Thread: Greatest common divisor Proof (very hard!)

1. Greatest common divisor Proof (very hard!)

I can't figure out how to prove the following:

Let $p \in N$ be a prime and $c \in Z$. Show that either $p | c$ or $gcd(p,c)=1$.

Any help is appreciated.

2. Originally Posted by Roam
Let $p \in N$ be a prime and $c \in Z$. Show that either $p | c$ or $gcd(p,c)=1$.
Suppose that $k=\gcd(p,c)>1$.
So $k|p~\&~k|c$. But $p$ being prime implies $k=1\text{ or }k=p$.
What does that tell you?

3. Originally Posted by Plato
Suppose that $k=\gcd(p,c)>1$.
So $k|p~\&~k|c$. But $p$ being prime implies $k=1\text{ or }k=p$.
What does that tell you?
Is that meant to be a contradiction to show that the greatest common divisor of (p,c) is 1 and the k cannot be greater?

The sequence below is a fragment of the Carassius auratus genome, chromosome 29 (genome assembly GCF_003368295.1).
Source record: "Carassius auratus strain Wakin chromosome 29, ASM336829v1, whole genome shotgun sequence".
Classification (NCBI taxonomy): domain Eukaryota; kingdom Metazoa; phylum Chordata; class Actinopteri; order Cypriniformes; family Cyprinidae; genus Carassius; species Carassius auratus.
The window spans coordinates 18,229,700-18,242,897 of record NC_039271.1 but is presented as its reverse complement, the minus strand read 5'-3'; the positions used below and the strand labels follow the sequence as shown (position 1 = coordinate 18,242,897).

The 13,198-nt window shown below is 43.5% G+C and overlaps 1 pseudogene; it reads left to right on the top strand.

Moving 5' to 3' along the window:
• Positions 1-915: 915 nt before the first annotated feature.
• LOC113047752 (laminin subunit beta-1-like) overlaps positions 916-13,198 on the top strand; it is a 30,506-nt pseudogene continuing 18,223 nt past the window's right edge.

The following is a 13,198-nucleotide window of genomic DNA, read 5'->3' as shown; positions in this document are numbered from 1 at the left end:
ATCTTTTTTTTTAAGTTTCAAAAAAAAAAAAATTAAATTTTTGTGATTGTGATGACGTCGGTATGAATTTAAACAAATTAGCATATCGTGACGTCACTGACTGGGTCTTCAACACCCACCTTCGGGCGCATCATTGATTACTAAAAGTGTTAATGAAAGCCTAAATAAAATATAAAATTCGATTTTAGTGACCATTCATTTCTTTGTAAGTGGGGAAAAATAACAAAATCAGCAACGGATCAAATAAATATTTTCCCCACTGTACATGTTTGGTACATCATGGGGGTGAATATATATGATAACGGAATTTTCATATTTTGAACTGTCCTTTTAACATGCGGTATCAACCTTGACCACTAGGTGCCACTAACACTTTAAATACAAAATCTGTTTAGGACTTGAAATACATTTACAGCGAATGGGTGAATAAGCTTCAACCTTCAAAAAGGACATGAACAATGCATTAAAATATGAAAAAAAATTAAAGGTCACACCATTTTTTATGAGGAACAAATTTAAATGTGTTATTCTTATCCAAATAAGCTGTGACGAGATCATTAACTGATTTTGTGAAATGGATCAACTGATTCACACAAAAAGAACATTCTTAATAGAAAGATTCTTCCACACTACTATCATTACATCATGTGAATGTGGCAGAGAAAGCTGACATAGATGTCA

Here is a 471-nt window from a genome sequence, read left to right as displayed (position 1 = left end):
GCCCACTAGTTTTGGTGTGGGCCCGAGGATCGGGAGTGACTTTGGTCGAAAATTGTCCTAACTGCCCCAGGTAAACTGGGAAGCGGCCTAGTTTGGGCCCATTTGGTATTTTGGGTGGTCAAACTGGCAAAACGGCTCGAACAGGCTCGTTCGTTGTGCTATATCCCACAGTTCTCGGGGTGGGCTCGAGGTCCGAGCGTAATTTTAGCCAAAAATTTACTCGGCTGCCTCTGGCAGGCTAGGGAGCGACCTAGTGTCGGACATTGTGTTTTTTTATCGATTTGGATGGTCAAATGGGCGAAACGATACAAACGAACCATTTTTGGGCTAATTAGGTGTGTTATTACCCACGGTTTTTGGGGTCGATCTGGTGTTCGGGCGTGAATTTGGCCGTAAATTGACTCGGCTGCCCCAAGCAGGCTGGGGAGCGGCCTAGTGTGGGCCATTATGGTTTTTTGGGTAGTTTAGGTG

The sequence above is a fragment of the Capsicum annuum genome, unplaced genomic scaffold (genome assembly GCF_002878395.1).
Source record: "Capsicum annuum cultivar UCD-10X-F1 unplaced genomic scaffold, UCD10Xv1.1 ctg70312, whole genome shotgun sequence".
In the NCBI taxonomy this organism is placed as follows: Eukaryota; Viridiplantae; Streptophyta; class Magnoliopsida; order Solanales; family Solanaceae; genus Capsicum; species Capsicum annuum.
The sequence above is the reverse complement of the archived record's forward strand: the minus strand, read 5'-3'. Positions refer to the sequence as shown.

But $p$ being prime implies $k=1\text{ or }k=p$.
How do we know that p is a divisable to c (so it can't be the gcf(p,c))?

4. Originally Posted by Roam
Is that meant to be a contradiction to show that the greatest common divisor of (p,c) is 1 and the k cannot be greater?
How do we know that p is a divisable to c (so it can't be the gcf(p,c))?
You need lessons in basic logic.
The point is that either $k=\gcd(p,c)=1 \text{ or } k=\gcd(p,c)>1$.
Now if $k=\gcd(p,c)=1$ we are done with the proof.
So suppose that $k=\gcd(p,c)>1$ then $k \not= 1$.
Thus this means that $k=p$ so $p|c$.